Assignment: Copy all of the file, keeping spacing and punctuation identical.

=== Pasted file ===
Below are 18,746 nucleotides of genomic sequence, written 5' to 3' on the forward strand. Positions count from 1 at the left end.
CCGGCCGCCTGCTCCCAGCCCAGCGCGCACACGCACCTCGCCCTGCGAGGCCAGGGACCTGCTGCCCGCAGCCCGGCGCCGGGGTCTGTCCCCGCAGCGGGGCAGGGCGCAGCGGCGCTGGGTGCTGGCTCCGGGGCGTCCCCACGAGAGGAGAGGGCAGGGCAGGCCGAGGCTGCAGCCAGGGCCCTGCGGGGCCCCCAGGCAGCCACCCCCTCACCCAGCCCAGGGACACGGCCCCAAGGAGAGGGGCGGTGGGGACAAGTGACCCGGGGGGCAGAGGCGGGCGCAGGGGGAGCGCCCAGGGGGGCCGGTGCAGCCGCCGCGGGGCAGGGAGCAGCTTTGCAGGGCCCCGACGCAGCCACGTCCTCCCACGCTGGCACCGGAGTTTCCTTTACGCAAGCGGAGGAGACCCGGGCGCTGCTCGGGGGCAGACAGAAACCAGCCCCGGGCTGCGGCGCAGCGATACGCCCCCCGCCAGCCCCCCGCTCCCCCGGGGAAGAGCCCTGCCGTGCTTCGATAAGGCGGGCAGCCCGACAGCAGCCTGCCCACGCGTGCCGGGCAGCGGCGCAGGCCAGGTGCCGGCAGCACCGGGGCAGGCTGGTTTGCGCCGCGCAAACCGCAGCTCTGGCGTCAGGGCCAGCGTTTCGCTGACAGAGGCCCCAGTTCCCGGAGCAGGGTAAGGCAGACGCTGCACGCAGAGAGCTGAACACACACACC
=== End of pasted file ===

Below are 18,746 nucleotides of genomic sequence, written 5' to 3' on the forward strand. Positions count from 1 at the left end.
CCGGCCGCCTGCTCCCAGCCCAGCGCGCACACGCACCTCGCCCTGCGAGGCCAGGGACCTGCTGCCCGCAGCCCGGCGCCGGGGTCTGTCCCCGCAGCGGGGCAGGGCGCAGCGGCGCTGGGTGCTGGCTCCGGGGCGTCCCCACGAGAGGAGAGGGCAGGGCAGGCCGAGGCTGCAGCCAGGGCCCTGCGGGGCCCCCAGGCAGCCACCCCCTCACCCAGCCCAGGGACACGGCCCCAAGGAGAGGGGCGGTGGGGACAAGTGACCCGGGGGGCAGAGGCGGGCGCAGGGGGAGCGCCCAGGGGGGCCGGTGCAGCCGCCGCGGGGCAGGGAGCAGCTTTGCAGGGCCCCGACGCAGCCACGTCCTCCCACGCTGGCACCGGAGTTTCCTTTACGCAAGCGGAGGAGACCCGGGCGCTGCTCGGGGGCAGACAGAAACCAGCCCCGGGCTGCGGCGCAGCGATACGCCCCCCGCCAGCCCCCCGCTCCCCCGGGGAAGAGCCCTGCCGTGCTTCGATAAGGCGGGCAGCCCGACAGCAGCCTGCCCACGCGTGCCGGGCAGCGGCGCAGGCCAGGTGCCGGCAGCACCGGGGCAGGCTGGTTTGCGCCGCGCAAACCGCAGCTCTGGCGTCAGGGCCAGCGTTTCGCTGACAGAGGCCCCAGTTCCCGGAGCAGGGTAAGGCAGACGCTGCACGCAGAGAGCTGAACACACACACC